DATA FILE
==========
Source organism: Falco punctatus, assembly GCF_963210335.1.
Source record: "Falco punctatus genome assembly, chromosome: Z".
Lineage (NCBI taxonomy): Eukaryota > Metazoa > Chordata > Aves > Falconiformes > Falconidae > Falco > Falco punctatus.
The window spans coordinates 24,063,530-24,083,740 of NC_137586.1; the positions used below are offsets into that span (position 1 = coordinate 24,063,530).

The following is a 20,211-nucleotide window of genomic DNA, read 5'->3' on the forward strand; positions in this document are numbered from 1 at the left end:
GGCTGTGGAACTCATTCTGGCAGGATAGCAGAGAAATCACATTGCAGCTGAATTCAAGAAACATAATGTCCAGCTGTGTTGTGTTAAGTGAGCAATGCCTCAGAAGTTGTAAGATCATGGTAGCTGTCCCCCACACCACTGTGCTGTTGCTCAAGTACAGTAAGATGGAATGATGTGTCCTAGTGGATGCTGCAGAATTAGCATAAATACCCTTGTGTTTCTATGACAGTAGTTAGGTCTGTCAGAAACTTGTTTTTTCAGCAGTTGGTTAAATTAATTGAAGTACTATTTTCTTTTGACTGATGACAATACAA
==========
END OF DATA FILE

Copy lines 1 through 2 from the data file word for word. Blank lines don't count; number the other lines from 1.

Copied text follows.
Source organism: Falco punctatus, assembly GCF_963210335.1.
Source record: "Falco punctatus genome assembly, chromosome: Z".